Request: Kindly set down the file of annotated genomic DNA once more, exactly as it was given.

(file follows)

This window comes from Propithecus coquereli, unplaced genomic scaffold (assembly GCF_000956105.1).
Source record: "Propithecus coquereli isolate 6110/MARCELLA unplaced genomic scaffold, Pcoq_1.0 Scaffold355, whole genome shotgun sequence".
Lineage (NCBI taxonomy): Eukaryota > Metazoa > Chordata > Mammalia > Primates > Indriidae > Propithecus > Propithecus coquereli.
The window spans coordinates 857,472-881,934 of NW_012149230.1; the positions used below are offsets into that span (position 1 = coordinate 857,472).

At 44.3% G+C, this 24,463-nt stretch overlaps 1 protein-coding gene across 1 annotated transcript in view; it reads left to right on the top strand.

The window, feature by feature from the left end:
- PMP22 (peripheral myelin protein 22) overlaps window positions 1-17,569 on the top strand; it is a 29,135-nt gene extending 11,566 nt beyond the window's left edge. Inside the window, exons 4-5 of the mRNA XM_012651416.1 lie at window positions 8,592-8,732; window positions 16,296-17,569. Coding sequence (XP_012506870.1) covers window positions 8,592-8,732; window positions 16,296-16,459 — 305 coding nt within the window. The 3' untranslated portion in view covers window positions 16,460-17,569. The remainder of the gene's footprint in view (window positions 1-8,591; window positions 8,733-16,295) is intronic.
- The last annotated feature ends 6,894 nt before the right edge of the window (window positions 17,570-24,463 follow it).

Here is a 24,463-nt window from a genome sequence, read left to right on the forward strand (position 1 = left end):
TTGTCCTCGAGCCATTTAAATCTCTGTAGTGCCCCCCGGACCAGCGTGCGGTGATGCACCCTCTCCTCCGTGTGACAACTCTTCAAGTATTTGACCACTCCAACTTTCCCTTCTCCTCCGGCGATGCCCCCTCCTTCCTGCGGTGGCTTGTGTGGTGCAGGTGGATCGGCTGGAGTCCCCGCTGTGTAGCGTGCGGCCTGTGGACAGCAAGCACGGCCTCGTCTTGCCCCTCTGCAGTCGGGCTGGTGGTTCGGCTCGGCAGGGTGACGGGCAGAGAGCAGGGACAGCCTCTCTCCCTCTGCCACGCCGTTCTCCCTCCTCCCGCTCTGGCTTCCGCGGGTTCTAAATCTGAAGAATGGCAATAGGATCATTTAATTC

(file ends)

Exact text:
This window comes from Propithecus coquereli, unplaced genomic scaffold (assembly GCF_000956105.1).
Source record: "Propithecus coquereli isolate 6110/MARCELLA unplaced genomic scaffold, Pcoq_1.0 Scaffold355, whole genome shotgun sequence".
Lineage (NCBI taxonomy): Eukaryota > Metazoa > Chordata > Mammalia > Primates > Indriidae > Propithecus > Propithecus coquereli.
The window spans coordinates 857,472-881,934 of NW_012149230.1; the positions used below are offsets into that span (position 1 = coordinate 857,472).

At 44.3% G+C, this 24,463-nt stretch overlaps 1 protein-coding gene across 1 annotated transcript in view; it reads left to right on the top strand.

The window, feature by feature from the left end:
- PMP22 (peripheral myelin protein 22) overlaps window positions 1-17,569 on the top strand; it is a 29,135-nt gene extending 11,566 nt beyond the window's left edge. Inside the window, exons 4-5 of the mRNA XM_012651416.1 lie at window positions 8,592-8,732; window positions 16,296-17,569. Coding sequence (XP_012506870.1) covers window positions 8,592-8,732; window positions 16,296-16,459 — 305 coding nt within the window. The 3' untranslated portion in view covers window positions 16,460-17,569. The remainder of the gene's footprint in view (window positions 1-8,591; window positions 8,733-16,295) is intronic.
- The last annotated feature ends 6,894 nt before the right edge of the window (window positions 17,570-24,463 follow it).

Here is a 24,463-nt window from a genome sequence, read left to right on the forward strand (position 1 = left end):
TTGTCCTCGAGCCATTTAAATCTCTGTAGTGCCCCCCGGACCAGCGTGCGGTGATGCACCCTCTCCTCCGTGTGACAACTCTTCAAGTATTTGACCACTCCAACTTTCCCTTCTCCTCCGGCGATGCCCCCTCCTTCCTGCGGTGGCTTGTGTGGTGCAGGTGGATCGGCTGGAGTCCCCGCTGTGTAGCGTGCGGCCTGTGGACAGCAAGCACGGCCTCGTCTTGCCCCTCTGCAGTCGGGCTGGTGGTTCGGCTCGGCAGGGTGACGGGCAGAGAGCAGGGACAGCCTCTCTCCCTCTGCCACGCCGTTCTCCCTCCTCCCGCTCTGGCTTCCGCGGGTTCTAAATCTGAAGAATGGCAATAGGATCATTTAATTC